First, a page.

It was roughly thirteen prostitutes, two beggars, and 11 hawkers back to the hotel, where we wondered if we should order in for dinner or venture back out into the streets. To make a long story longer, let’s fast forward to the evening meal. We did a 180 from the toothbrush escapade and headed in the direction of bright McDonald’s signs in the process discovering that at night the predators become much more aggressive: maybe it’s a night vision thing. After David got a cold milk tea literally ripped out of his hand by a very thirsty-looking man I would have strangled but for fear of contagion, we decided to be more aggressive in our stance. From that moment on, calls for massages and Singapore girls were answered with shouts: “I’m GAY!” (I am not), or “I have AIDS and I am not afraid to use it”, which does flummox these guys.
We did catch a talented street band playing in the midst of all this. But, their repertoire was mostly torch songs, which had enough pedestrians and beggars in near tears to allow us faster passage to a Hunan restaurant, where a culinary self-immolation seemed preferable to returning outside. We stayed so long they turned off the AC to turn us, the last customers, out. So it was back through the gauntlet, where one really never had to buy a massage because of all the manhandling they gave us trying to get us to buy one. We finally made it back to the shipwreck hotel, where we fell asleep watching the end of the snooker tournament.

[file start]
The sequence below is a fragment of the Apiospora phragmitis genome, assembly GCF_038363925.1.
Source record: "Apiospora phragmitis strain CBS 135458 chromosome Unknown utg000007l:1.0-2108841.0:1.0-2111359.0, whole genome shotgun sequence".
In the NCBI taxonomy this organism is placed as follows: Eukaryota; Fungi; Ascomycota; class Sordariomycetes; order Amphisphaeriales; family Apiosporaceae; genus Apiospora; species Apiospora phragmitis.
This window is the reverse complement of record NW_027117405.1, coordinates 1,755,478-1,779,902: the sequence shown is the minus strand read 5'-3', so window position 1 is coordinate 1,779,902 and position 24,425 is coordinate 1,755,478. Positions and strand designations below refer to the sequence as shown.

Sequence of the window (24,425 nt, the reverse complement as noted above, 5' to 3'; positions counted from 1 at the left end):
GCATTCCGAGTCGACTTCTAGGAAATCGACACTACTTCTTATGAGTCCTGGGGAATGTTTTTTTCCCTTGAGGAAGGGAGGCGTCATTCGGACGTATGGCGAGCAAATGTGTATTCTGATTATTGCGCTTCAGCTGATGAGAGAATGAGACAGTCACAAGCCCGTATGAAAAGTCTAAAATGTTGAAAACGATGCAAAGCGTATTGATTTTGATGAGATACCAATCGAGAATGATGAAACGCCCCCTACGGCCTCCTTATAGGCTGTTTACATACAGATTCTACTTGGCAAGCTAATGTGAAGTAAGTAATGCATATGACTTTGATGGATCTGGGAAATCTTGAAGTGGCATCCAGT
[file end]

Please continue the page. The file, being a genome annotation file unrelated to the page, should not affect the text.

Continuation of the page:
Several good things did happen on this trip, but that is another post . All of this made me think of my last entry: so what would Buddha do if every person he met in the street was a prostitute, a beggar or fake Rolex dealer?
He’d catch the next flight out of Shanghai. And so we will…..
Just in case you were wondering, Chinglish is alive and well in Shanghai:
Would that it were so, aye?
(thanks to Witty World for the photo)
American Professor in China
,Confucius Slept Here
,Just Plain Strange
,Travel in China